Global insured losses from catastrophe events and severe weather have already reached $54 billion in 2020 and the effects of the COVID-19 pandemic are evident in prolonged loss development, according to insurance and reinsurance broker Aon.
Insured catastrophe losses are still behind the $75 billion Aon counted for 2019, but with over three months left to run, the rate of losses flowing to insurance and reinsurance market interests looks like the total for this year could surpass that.
Secondary perils are a clear driver of insured losses from severe weather events in 2020, with Aon explaining that, “More than 60 percent of 2020 insured losses have been caused by secondary perils and eight of the last ten years have seen higher economic losses from secondary perils than primary perils.”
This is a particularly important trend, alongside loss development and how that is affected by social factors.
Leading Aon to say, “These industry trends coupled with higher quality claims information demonstrate the need to better harness data and analytics, and develop custom views of insurer risk that can further improve the ability to trade catastrophe risk.”
There have already been some notable catastrophe loss events in the third-quarter of 2020, but in addition Aon notes that Q1 and Q2 loss events continue to develop.
Leading the broker to say, “Large events thus far in 2020 have also shown prolonged loss development as the COVID-19 environment has forced a change in how damage assessments are conducted and the speed by which claims are approved / paid.”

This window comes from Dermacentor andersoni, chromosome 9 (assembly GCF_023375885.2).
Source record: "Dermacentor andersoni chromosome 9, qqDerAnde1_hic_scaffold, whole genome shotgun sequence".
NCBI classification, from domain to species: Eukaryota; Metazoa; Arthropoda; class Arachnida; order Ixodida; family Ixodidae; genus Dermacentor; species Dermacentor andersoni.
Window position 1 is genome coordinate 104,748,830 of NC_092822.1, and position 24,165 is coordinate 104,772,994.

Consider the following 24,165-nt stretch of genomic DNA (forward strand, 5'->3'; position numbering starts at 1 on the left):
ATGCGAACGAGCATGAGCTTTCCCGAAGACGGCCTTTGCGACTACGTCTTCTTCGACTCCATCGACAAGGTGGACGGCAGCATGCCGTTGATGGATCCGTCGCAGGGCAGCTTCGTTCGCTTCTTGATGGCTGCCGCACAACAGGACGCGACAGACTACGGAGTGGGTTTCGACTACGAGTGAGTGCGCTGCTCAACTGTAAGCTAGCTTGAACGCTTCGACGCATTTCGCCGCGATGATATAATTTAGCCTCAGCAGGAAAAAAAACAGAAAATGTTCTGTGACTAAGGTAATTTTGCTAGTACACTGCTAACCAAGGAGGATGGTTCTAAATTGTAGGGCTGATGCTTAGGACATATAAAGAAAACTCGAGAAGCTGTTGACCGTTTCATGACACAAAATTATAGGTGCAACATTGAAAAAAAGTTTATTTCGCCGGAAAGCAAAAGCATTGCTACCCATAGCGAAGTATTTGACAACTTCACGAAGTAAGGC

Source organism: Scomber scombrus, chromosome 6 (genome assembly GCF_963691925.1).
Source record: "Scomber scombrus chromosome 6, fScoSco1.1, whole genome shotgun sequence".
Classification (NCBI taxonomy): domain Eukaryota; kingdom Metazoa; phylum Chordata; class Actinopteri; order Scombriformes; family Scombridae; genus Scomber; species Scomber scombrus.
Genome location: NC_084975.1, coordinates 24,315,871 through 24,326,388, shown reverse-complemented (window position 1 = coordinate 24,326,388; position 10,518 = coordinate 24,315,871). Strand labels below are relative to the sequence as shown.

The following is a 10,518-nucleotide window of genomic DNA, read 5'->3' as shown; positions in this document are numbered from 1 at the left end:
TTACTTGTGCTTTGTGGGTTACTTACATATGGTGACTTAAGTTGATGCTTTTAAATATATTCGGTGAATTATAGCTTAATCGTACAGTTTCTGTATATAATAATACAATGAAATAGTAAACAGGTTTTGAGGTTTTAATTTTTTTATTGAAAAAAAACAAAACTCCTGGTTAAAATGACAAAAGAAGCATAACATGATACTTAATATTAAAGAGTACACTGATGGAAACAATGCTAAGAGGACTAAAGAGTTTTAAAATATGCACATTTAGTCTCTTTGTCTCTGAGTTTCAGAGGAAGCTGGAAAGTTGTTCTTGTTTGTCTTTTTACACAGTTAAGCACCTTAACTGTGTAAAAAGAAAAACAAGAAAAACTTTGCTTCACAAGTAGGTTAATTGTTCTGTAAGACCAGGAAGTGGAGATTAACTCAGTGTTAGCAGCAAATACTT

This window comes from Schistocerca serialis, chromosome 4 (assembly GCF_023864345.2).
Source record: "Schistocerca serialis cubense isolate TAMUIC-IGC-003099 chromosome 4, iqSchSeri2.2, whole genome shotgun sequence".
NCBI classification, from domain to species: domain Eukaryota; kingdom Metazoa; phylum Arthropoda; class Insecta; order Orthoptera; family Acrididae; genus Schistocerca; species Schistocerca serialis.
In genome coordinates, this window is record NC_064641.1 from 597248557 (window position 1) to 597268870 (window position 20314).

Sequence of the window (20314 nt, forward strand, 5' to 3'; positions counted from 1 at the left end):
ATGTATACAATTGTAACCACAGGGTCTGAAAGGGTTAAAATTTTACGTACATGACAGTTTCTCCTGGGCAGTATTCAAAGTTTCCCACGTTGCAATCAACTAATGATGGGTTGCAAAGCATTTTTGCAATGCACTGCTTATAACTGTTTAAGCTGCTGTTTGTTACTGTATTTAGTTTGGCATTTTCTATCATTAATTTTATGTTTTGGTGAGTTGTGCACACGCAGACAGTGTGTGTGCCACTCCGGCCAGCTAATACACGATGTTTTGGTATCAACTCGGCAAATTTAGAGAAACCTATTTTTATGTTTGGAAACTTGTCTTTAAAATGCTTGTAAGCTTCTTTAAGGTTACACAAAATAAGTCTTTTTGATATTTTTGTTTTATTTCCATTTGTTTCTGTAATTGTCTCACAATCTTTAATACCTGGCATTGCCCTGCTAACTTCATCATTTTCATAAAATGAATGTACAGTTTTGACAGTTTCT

Aon highlights that the severe convective storm, of thunderstorm, peril in the United States has again been a significant driver of insurance and reinsurance losses this year.
“Through the first eight months of 2020, the severe convective storm (SCS) peril – USD32 billion – remains the costliest globally and accounts for nearly 60 percent of insured losses. Most of those losses occurred in the United States following what has been a very active spring and summer for tornadoes, large hail, and damaging straight-line winds. SCS losses for U.S. insurers have topped USD10 billion in insured losses every year since 2008, with 2020 marking the 13th consecutive year,” the broker said.
In fact, through the middle of Q3, there have already been 14 individual billion-dollar insured loss events around the globe and 12 of these were in the United States.
We can maybe add another to that list with hurricane Sally as well.
More telling perhaps is that 11 of the 14 were from severe convective storms, the other three being hurricanes and a European windstorm.
All of this is helping to drive demand for catastrophe reinsurance and Aon explains that this is a trend we are likely to see more of.
“We have seen increased demand to mitigate tail risk from catastrophe events. At the same time, a growing number of “mini-cats” from secondary perils have eroded underwriting results and we have seen insurers shift toward earnings protections,” the broker said.
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